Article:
A fairly annoying error in Google Sheets is the circular dependency detected error. When Google Sheets returns this error, it provides no information on why this error is happening.
In most cases the error is due to the formula being inside the range that you are referring to or your formula’s input being dependent on the output.
We will be explaining in detail what this looks like and how to fix the error.
Fix Circular Dependency Detected Error in Google Sheets
The circular dependency detected error in Google Sheets is due to one of the following reasons.
- Formula being inside the range that you are referring to
- Your formula’s input depends on the output
- Forgetting Tab Name When Using Data from Another Tab
In case you do not understand what this exactly means, don’t worry because we will be showing you detailed examples of what these errors look like and how to fix them.
1. Formula Being Inside the Range that You Are Referring to
The most common cause of the circular dependency detected error is users unknowingly placing the formula inside the range that the formula is referring to.
This is usually done when filtering a dataset like in the example below.
In the example below, we have a list of people and we are trying to filter out and show only the people who are older than 25.
So we enter the formula =FILTER(A2:D, B2:B>25) and we are given the circular dependency detected error.
The error is being caused because we entered out formula in cell D1 which is inside the range that the formula is referring to.
So how would you fix this error?
How to Fix: You can either enter the same formula in cell E2 or you can change the formula to: =FILTER(A2:C, B2:B>25).
Another time this error can occur is when summing a bunch of numbers.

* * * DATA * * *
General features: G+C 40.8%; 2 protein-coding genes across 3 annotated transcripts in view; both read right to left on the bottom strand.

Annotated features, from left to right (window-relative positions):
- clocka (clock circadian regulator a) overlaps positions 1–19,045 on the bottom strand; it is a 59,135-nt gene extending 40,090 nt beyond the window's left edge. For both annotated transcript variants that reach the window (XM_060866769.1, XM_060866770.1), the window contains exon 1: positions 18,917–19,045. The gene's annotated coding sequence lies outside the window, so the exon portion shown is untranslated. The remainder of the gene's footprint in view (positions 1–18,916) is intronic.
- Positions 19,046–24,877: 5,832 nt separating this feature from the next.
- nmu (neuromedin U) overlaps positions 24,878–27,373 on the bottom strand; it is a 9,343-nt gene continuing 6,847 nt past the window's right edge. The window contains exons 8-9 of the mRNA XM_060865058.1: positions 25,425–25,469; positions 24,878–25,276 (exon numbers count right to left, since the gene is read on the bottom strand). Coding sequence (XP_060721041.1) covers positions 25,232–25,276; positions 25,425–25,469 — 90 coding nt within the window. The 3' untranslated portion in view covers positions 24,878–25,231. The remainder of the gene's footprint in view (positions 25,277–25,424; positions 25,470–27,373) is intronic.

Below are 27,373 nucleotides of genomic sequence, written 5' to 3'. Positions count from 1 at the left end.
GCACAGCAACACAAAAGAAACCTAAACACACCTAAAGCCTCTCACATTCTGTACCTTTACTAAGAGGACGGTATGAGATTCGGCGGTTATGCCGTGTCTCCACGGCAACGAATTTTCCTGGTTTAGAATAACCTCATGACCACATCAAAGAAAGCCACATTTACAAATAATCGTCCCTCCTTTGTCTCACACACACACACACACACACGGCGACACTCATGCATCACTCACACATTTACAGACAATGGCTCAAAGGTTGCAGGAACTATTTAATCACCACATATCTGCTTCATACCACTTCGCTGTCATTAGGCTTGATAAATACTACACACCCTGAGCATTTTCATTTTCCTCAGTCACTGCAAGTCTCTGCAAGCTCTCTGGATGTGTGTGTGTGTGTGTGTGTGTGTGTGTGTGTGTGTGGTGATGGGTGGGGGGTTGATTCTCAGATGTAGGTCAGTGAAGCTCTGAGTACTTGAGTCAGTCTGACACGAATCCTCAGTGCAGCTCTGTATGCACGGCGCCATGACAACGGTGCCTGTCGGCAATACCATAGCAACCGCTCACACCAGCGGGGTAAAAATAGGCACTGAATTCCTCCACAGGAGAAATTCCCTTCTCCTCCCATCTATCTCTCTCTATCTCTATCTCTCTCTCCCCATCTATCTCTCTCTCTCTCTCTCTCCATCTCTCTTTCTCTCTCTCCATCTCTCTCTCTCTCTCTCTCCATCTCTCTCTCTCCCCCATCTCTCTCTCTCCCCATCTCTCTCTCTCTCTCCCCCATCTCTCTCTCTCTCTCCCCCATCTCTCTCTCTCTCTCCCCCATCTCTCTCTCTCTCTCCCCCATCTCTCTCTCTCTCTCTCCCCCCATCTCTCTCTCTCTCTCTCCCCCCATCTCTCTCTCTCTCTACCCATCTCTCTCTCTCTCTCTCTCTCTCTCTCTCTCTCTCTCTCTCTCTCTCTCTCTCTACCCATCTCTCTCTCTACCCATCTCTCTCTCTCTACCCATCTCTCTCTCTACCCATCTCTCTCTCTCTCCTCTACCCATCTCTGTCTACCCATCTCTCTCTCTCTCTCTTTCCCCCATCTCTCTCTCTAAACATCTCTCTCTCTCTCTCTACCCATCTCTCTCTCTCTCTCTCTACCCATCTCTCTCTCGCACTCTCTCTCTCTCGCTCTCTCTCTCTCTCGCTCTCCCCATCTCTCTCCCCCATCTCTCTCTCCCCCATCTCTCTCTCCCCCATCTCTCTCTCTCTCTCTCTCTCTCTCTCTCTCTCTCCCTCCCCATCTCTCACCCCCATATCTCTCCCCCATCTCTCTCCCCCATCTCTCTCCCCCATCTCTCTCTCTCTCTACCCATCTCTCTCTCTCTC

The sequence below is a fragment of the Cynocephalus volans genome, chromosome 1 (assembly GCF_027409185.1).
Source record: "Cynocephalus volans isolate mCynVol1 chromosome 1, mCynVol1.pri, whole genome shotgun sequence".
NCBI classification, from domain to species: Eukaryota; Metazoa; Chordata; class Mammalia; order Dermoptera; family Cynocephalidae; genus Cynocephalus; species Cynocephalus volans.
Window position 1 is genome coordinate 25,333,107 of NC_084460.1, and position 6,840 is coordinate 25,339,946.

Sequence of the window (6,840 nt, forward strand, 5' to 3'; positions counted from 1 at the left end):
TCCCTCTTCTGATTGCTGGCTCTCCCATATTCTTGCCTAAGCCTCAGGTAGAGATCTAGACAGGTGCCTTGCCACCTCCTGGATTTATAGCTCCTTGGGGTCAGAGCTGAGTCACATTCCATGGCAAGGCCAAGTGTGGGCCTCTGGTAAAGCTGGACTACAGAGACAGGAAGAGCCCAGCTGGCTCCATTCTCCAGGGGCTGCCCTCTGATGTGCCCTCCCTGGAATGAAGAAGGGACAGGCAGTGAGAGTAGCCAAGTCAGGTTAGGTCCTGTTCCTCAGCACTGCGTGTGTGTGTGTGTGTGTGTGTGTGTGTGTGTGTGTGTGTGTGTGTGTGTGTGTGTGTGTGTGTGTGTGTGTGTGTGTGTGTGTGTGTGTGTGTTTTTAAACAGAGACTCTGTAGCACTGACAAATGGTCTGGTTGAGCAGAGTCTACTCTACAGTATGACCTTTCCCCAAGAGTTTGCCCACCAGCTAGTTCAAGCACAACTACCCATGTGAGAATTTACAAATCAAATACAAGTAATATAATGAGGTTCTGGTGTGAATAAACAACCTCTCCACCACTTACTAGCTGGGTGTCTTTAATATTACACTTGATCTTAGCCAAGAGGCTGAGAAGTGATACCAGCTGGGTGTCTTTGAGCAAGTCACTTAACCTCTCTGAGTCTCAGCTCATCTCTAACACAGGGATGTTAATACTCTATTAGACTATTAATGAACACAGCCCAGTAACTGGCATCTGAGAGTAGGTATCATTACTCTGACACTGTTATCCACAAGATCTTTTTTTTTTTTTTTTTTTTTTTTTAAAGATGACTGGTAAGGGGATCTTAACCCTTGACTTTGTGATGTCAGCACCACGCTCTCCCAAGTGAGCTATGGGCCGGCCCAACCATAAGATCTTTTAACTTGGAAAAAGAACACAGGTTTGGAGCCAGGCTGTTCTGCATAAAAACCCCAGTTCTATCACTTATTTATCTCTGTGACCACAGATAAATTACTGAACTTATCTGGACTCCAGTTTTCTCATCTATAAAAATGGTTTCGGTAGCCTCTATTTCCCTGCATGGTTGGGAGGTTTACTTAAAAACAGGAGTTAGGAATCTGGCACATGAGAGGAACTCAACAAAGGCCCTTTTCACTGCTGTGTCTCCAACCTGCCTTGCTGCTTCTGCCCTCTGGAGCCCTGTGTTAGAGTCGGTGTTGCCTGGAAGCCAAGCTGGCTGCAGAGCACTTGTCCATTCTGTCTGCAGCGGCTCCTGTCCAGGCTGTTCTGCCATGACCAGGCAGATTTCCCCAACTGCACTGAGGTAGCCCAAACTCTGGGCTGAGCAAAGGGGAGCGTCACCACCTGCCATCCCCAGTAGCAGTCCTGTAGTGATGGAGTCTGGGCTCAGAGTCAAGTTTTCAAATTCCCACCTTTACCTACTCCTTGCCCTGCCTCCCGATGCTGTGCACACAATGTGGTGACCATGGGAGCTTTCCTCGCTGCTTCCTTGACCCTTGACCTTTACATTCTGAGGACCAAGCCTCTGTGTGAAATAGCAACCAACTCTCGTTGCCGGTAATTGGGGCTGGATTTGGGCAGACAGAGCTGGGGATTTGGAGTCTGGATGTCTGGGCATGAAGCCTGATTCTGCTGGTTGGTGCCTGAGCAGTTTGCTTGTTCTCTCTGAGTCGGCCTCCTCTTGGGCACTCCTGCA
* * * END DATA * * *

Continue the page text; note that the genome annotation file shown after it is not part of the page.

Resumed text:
In the example below we want to sum all the ages, so we enter the formula =SUM(B2:B).
This returns the circular dependency detected error because the formula includes the entire column B.
If we simply change the formula to the one below the error is resolved and we are shown the sum.
2. Your formula’s input depends on the output
An example of this type of error is listed below.
The formula entered in cell C1 is =A1*B1*C1. This returns the circular dependency detected error because the output of the formula depends on the input.
This is a very simple example, that has been mentioned to make it easy to understand what this type of error looks like.
To fix this error we simply have to change the formula, so the output does not depend on the input.
In this case if the formula is changed to =A1*B1 then the issue is resolved.
3. Forgetting Tab Name When Using Data from Another Tab
Forgetting the tab name in your formula when using data from another tab is also another reason why this error occurs.
In the example below we want to filter data from sheet 1, but when entering the formula in sheet 2 we forgot to mention the tab name.
This triggered the circular dependency detected error because the formula thinks we are referring to data on sheet 2.
To fix this error we need to change the formula to include the sheet name.
=FILTER(Sheet1!A2:D, Sheet1!B2:B > 25)
Tip: Make sure you include the sheet name both in the source range (A2:D) and the filter range (B2:B). Not including the formula in either one of these ranges will trigger the error once again.